If they do not have it as part of their nature, it can never become so. The standard Buddhist explanation is that usually, when things go out of existence, they are replaced in the next moment by new elements of the same kind, and these streams of entities cause the appearance of continuity. Modern interpreters often illustrate the point with the example of the apparent motion on a movie screen being caused by a quick succession of stills. This is said to be the case with the many entities that appear to make up the continuous self, and of course this was the main reason the Buddha affirmed his doctrine of impermanence in the first place.
Yet for some phenomena, to call their continuity merely apparent causes philosophical problems, even for Buddhists. The problem comes from an apparent inconsistency among well-founded early Buddhist scriptural positions. On the one hand, there was the orthodox belief that the body was kept alive by consciousness. Even in deep sleep, it was believed that there was some form of subtle consciousness that was keeping the body alive.
On the other hand, there was the very old belief, possibly articulated by the Buddha himself, that there are six kinds of consciousness, and that each of them is associated with one of the six senses—the five traditional senses, plus the mental sense which observes mental objects. The problem was that there are some meditative states that are defined as being completely free of all six sensory consciousnesses.
Related to this is the problem that, given that each element can be caused only by a previous element of a corresponding kind in an immediately preceding moment , there does not seem to be any way for the consciousness, once cut off, to restart.
Equally problematic is the same issue in reverse: Without some doctrinal shift there does not seem to be any way that beings born into formless realms, with no bodies, could be reborn among those with physical form. See the section concerning disproof of invisible physicality.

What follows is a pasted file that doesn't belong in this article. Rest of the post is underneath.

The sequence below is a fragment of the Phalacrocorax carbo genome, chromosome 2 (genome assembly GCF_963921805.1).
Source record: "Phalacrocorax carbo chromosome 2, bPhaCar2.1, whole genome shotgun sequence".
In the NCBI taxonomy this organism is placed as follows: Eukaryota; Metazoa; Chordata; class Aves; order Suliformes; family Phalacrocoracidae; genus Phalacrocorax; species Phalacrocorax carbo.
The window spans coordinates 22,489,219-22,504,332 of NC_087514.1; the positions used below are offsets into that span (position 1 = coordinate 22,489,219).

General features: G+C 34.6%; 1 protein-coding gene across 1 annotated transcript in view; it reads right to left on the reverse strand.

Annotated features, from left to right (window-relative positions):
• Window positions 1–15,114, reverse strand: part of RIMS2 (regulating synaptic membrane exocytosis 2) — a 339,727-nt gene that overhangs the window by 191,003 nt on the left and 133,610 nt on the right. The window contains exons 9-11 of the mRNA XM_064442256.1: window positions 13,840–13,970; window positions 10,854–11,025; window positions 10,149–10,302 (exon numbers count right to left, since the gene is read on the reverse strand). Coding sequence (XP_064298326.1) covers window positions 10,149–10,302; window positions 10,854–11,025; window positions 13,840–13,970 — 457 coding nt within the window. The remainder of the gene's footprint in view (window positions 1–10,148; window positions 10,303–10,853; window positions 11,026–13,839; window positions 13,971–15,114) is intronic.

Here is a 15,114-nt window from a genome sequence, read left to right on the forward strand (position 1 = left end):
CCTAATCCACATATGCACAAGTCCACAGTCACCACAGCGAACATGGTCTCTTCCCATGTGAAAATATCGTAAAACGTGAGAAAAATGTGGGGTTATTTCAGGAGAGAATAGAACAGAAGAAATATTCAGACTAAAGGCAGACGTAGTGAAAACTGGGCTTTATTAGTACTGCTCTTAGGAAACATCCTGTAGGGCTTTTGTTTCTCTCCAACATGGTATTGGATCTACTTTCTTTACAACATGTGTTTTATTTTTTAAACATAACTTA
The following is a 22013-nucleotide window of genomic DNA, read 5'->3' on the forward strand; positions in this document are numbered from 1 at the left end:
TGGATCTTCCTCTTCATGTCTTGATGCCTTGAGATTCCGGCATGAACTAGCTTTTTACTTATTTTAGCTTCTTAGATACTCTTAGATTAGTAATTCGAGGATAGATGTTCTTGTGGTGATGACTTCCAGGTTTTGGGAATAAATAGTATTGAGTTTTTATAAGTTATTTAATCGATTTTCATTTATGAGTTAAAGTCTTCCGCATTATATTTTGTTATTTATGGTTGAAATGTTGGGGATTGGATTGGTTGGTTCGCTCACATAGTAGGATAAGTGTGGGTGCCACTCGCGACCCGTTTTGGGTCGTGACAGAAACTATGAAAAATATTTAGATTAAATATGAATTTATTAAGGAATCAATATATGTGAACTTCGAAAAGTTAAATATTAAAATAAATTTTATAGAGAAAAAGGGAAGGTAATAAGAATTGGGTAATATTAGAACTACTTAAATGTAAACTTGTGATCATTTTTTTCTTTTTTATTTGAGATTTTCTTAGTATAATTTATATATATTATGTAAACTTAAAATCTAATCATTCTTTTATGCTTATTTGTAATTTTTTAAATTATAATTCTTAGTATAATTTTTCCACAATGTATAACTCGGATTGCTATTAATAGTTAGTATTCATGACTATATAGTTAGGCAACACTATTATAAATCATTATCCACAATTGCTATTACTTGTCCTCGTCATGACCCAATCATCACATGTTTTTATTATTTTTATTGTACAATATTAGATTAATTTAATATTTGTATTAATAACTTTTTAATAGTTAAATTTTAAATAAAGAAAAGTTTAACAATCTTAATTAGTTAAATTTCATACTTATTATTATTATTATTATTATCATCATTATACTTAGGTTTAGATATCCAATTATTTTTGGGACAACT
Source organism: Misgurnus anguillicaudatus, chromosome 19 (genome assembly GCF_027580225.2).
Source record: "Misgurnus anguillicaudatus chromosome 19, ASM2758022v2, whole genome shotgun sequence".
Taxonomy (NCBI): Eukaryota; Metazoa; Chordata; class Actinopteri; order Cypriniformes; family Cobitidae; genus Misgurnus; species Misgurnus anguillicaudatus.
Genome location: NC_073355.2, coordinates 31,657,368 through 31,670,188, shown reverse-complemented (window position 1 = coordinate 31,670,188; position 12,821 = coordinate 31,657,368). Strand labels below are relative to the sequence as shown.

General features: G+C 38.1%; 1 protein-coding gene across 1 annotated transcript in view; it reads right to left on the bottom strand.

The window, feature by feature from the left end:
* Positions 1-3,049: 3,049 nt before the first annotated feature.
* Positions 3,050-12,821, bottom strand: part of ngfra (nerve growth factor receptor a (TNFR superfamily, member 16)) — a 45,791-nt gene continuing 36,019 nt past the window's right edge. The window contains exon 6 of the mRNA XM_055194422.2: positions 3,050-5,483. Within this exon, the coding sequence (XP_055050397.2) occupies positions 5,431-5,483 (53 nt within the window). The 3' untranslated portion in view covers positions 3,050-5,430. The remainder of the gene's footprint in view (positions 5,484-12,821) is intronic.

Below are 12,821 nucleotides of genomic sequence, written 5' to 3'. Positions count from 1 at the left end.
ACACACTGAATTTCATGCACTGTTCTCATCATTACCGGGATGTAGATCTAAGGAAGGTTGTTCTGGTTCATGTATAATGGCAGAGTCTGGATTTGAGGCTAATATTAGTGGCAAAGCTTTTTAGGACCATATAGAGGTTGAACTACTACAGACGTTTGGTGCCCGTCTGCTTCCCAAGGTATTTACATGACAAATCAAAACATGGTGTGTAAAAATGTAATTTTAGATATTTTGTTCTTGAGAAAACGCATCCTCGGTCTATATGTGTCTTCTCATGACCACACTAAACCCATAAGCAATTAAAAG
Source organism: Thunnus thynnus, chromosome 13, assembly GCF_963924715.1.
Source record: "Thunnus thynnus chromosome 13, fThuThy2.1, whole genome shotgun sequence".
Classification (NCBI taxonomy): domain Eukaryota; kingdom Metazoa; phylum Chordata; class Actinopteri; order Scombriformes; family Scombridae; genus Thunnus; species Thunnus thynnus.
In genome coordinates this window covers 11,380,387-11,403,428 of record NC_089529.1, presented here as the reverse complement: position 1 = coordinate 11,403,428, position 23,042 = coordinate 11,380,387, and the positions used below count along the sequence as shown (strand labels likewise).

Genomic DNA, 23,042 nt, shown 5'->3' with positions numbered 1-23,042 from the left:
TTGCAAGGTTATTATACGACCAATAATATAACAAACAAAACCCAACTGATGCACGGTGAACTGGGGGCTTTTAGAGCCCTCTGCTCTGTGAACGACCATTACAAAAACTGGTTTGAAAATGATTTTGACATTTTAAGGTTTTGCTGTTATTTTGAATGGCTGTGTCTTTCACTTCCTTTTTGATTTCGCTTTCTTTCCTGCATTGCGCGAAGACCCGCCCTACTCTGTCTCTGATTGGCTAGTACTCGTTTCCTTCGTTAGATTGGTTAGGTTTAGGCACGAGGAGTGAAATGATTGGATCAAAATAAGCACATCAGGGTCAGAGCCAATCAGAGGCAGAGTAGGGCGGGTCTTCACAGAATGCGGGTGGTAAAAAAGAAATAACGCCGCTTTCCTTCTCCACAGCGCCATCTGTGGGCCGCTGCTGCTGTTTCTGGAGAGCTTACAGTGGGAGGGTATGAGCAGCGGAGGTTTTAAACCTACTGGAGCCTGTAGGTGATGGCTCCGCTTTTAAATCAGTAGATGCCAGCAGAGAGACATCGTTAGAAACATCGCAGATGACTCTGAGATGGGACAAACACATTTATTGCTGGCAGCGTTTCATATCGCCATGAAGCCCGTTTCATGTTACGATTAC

The need for such an entity reflects a conundrum unique to Buddhist morality, premised as it is upon the lawlike, causal regularity of karma operating in the absence of any divine intervention. The issue at hand is not in itself the question of karmic continuity in the absence of a self, but rather a particular aspect of that larger problem. See the sections concerning disproof of the self and momentariness and continuity.
But how do actions of speech and body—such as insulting, or hitting someone—bear their karmic fruit in the mental continuum? Surely forming the intention to hit someone is a consequential mental act. We might think that Buddhists would simply say that it is karmically equivalent, then, to intend to do something which is a mental act and to actually do it. Although there is some blurring of the line here the Buddha does give great moral weight to merely intending to act , intentions and the bodily or vocal acts that follow from them are understood as distinct types of actions with distinct karmic results.